But a major Port-au-Prince hospital closed for two days after two doctors were kidnapped by criminals. A pregnant mother and her baby died while waiting for one of the captured doctors, who was meant to be on his way to perform an emergency Cesarean delivery.
Rescue crews are still digging through rubble in a search for survivors, but as the stench of death fills the air, hopes are dwindling.
"We are preparing for a public health disaster," says Nadesha Mijoba of the Haitian Health Foundation.
"The sanitation situation is quite critical... it is our hope that we don't have an outbreak of cholera," Ms Mijoba also warned BBC News.
<hlt>Talvez você já tenha visto online números seguidos por um K. Você sabe o que isso significa? O K é usado para representar “mil”. Na nossa história, por exemplo, temos 12K e 53K, doze mil e cinquenta e três mil, respectivamente. Essa “abreviação” não é formal, mas é muitas vezes usada em manchetes de notícias, onde o espaço para palavras é limitado. Usamos o K e não o T de thousand, por exemplo, porque essa é uma abreviação da palavra grega kilo, que significa mil. Só colocamos o K após o número se for um número redondo, como doze mil ou 53 mil. No caso de 2207, que também falamos na história, escrevendo o número inteiro. <hlt>
Now in news a little closer to home to Brazilians, the Brazilian Amazon deforestation hit its highest level in a decade, despite increasing global concern over the accelerating devastation since President Jair Bolsonaro took office in 2019.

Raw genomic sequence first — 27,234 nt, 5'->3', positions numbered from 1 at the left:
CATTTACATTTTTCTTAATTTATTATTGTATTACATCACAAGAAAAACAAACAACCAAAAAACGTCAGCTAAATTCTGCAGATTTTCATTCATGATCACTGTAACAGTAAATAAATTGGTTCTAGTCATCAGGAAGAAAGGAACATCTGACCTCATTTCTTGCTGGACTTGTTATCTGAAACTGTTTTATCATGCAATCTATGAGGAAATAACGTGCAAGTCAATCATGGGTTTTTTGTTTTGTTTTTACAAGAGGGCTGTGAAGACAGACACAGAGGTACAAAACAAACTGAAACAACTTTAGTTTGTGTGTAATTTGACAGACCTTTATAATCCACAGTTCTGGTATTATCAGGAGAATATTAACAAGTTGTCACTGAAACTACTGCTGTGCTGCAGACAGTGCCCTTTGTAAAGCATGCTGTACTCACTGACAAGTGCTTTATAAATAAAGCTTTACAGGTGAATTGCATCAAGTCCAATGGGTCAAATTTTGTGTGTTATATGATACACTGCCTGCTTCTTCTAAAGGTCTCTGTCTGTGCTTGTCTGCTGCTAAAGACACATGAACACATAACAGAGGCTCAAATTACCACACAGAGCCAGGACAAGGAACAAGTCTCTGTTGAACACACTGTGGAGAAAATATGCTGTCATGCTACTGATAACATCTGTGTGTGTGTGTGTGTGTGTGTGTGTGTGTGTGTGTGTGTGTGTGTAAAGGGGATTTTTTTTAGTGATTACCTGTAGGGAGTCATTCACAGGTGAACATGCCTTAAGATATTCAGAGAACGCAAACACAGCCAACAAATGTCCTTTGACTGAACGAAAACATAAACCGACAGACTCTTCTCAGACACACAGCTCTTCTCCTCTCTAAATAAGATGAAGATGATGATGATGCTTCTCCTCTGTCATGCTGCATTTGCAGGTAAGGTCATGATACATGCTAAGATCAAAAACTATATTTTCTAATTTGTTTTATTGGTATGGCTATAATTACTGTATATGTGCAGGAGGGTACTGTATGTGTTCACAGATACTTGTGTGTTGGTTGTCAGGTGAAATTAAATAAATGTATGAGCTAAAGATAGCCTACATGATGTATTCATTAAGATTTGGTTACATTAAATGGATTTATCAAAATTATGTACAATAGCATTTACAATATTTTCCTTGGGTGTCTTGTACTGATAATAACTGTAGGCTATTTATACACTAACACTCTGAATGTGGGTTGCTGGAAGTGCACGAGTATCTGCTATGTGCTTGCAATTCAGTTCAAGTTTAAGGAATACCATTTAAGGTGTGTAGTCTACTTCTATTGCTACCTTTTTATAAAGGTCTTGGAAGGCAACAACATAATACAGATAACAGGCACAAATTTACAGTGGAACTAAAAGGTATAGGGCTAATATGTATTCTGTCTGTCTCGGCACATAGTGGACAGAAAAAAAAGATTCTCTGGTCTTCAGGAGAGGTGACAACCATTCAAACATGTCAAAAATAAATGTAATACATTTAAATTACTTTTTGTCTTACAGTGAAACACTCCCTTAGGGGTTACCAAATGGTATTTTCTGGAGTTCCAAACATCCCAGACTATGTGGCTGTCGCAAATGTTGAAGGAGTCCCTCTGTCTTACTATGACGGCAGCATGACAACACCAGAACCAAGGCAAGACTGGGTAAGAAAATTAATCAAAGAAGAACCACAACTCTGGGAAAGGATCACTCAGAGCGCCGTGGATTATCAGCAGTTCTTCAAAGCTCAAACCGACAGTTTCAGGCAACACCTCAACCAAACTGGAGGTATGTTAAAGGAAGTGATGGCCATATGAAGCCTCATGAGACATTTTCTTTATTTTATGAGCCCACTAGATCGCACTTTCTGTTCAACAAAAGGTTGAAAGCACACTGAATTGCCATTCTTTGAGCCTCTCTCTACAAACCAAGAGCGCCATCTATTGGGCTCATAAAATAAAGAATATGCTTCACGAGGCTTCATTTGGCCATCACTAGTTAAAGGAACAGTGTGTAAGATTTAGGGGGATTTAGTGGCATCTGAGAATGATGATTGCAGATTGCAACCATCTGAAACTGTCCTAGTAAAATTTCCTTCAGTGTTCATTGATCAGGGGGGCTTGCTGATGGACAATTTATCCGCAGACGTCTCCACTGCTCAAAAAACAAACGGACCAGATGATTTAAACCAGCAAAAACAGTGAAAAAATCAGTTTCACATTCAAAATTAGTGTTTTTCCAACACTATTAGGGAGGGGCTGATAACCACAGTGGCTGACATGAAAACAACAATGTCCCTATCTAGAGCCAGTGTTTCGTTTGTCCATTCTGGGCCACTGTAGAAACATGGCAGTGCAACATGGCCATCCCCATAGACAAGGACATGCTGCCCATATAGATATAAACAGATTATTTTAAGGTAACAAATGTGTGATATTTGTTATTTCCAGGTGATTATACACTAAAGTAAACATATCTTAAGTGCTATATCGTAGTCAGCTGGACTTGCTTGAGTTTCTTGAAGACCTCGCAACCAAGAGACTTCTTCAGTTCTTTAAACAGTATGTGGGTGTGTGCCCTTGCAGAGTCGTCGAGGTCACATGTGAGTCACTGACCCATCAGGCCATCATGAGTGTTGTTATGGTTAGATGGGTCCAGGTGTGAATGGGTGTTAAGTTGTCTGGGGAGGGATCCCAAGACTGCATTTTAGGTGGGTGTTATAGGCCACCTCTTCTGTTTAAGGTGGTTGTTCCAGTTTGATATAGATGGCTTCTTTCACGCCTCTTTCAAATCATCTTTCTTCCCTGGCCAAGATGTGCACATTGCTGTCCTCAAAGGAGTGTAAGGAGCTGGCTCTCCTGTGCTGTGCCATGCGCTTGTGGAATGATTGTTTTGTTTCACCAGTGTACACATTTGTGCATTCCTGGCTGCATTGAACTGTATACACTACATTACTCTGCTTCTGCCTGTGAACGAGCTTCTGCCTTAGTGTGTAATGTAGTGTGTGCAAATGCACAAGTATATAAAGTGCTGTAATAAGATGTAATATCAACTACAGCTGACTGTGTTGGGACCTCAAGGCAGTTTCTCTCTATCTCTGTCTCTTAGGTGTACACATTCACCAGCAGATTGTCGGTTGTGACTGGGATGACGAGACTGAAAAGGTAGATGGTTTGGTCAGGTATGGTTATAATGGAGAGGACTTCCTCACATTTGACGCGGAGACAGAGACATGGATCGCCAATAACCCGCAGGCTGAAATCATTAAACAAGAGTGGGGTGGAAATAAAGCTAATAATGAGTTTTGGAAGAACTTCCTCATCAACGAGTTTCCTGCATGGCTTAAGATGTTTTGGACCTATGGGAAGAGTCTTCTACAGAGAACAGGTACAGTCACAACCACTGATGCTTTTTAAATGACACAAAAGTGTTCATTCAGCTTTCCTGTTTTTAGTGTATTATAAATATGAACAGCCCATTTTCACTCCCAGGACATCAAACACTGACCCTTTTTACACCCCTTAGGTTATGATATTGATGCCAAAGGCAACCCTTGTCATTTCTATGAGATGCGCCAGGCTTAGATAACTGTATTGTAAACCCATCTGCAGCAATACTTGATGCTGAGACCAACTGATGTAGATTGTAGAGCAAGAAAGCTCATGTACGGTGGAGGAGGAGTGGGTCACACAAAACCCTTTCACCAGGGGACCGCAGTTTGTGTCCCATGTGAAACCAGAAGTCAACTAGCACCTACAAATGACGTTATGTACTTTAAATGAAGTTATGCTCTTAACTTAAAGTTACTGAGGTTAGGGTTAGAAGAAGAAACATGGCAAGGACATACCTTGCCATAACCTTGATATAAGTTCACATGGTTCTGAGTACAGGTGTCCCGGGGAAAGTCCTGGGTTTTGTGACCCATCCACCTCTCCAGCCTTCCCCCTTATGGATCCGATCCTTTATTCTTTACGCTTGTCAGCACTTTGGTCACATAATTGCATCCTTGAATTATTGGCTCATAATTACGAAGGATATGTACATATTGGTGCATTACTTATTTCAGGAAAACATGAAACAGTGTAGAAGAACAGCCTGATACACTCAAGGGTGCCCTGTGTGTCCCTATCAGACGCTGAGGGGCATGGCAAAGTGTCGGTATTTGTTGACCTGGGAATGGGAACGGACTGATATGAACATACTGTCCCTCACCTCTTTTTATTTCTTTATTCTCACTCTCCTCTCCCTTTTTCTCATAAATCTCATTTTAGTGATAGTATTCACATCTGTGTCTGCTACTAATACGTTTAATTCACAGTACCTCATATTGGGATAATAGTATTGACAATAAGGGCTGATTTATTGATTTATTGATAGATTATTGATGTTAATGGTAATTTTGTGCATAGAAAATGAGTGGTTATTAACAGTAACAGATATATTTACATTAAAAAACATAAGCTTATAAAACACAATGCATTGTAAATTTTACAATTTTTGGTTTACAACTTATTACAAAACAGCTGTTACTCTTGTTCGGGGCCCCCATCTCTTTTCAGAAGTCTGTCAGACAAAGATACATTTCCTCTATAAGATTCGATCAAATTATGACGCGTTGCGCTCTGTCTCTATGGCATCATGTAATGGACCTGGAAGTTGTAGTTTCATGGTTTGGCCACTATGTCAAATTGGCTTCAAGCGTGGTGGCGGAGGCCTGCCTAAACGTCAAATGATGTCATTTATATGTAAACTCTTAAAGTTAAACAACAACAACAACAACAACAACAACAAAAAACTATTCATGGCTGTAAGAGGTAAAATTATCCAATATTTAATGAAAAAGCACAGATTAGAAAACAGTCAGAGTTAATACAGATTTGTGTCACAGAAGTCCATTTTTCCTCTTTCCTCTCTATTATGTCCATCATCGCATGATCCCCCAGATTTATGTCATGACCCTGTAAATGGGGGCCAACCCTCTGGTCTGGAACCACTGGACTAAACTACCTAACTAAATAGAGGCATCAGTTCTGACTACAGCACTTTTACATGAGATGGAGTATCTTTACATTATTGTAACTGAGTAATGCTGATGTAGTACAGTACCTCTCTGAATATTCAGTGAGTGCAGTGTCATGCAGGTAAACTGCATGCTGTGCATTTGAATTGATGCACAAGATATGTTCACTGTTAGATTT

Between August 2020 and July 2021, the rainforest lost 10,476 square kilometers – an area nearly seven times bigger than greater London and 13 times the size of New York City.
The data was released by Imazon, a Brazilian research institute that has been tracking the Amazon deforestation since 2008.
"In July alone, 2,095 square kilometers were deforested, 80% more than in the same month in 2020," said Imazon. "This area is larger than the city of São Paulo."
“Deforestation is still out of control,” Carlos Souza, a researcher at Imazon said. “Brazil is going against the global climate agenda that is seeking to urgently reduce greenhouse gas emissions.”
Researchers are warning that the accelerated destruction of the forest is imperiling the ability to keep planetary heating below the Paris climate agreement's 1.5ºC target.
Souza called for the urgent resumption of government actions to stop the destruction, including the enforcement of illegal agriculture-led deforestation in the region, which has been impaired by budget cuts for the environment ministry and environmental protection agencies.
Even as he faces accusations of systematically dismantling environmental protections, Bolsonaro has deployed thousands of soldiers to combat illegal deforestation and fires.